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July 31, 2012

3

Context is king: the perils of dislocated sentences

by quaesitor
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Not quite sure what got me hooked on this New Yorker article (sadly the full article is behind a paywall), but I was gripped. Using linguistics to help solve crimes seems pretty counter-intuitive – but the Unabomber was caught by analysing his manifesto – as was Joyce Meyer security chief Chris Coleman who was found guilty of killing his family.

One of the key linguistics scholars who helped to convict Coleman is a controversial figure, by all accounts – Robert Leonard. But for anyone interested in how language works, the article quoted a powerful little thought experiment that Leonard uses for his students at Hofstra university.

According to Leonard, words serve as catalysts, setting off sparks of potential meaning that the listener organizes into more specific meaning by observing facial expressions, body language, and other redundant cues. We then employ another powerful tool: prior experience and the storehouses of narratives that each of us carries – what linguists call “schema”. To every exchange we bring unconscious scripts; as any given sentence unspools, we readjust the schema to make better sense of what we are hearing.

One afternoon at Hofstra, Leonard explained to the twenty students in his introductory course how this works. He wrote a sentence on the board:

John was on his way to school last Friday and was really worried about the math lesson.

“So we can just close our eyes and imagine John the schoolboy on the bus,” Leonard said. “But are we all imagining John with the same height, the same hair color?” Nothing in the sentence signals any of that information, yet each of us supplies our own variant, which awaits further verbal data for confirmation.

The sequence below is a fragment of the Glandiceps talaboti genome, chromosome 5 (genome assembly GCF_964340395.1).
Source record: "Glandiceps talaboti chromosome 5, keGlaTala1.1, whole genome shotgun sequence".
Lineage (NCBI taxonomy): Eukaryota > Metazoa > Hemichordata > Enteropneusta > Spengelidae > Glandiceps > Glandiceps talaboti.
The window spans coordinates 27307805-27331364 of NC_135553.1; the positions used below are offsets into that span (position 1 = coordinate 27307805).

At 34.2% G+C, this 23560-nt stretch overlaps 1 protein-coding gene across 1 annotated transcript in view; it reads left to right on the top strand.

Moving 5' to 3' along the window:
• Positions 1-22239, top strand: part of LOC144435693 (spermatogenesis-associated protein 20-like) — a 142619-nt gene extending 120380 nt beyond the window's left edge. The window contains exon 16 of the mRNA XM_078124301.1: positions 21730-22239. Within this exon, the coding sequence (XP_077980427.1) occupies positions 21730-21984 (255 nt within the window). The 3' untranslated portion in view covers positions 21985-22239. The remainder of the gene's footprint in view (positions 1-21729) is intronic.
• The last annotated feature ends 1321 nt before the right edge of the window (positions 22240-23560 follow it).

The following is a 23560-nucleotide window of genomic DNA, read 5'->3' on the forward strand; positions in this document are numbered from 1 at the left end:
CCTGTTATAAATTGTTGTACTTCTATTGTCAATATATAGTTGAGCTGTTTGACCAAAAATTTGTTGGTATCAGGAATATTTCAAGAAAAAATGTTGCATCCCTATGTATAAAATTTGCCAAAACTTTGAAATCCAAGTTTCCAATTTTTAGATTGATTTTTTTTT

Leonard wrote another sentence beneath the first:

Last week, he had been unable to control the class.

Who is John now? “A teacher!” someone shouted. And how is John getting to school? “A car!”

Leonard wrote a third sentence:

It was not fair of the math teacher to leave him in charge.

Instantly, the students revelled in John’s new identity as a janitor or a substitute teacher. Meaning, Leonard noted, is constantly bent by expectation, and can be grossly distorted.

This is important, if rudimentary, stuff. A nice illustration to make a crucial point.

3 Comments Post a comment
  1. Emma
    Aug 8 2012

    Hi Mark, we do a similar experiment using the opening description of Dick Driver from Tender is the Night, when teaching GP trainees in order to expose the assumptions doctors make as short-cuts (ie putting people into stereotypes) when assessing patients. We when follow it with 2 clinical scenarios where information is reavealed line by line to illustrate the importance of keeping an open mind when making assesmnets and then ultimately decisions. It’s all part of our decision making module.

    Reply
    • Aug 8 2012

      That’s fascinating, Emma – thanks for commenting

      Reply
  2. Emma
    Aug 8 2012

    Well if you’re interested there has been a lot of work done by Prof Celia Roberts into the linguistics of consultations-partly this was done to help UK doctors to communicate better with non-UK patients but has been extended into work with non-UK graduates in medicine. It was found that despite having post-grad training in the UK, non-UK graduates were still more likely to fail exams which tested consultation skills. They did all the “right” things but UK graduates still performed better. It is thought that UK graduates pick up linguistic capital just by socialising and being brought up in the UK and this allows them to present information in a culturally acceptable form, but it is seen as being so obvious it doesn’t get taught it’s just assumed people will know to do this. An example is “sunny pairing” where most British people will automatically link a piece of bad news “it’s raining” with a piece of good news “but the olympics are on”. UK graduate doctors do this naturally when breaking bad news and so score more highly than a non-UK person who may break the bad news sensitively, but not do this pairing and come across less well. The more I learn about linguistics the more fascinating I find it!

    Reply

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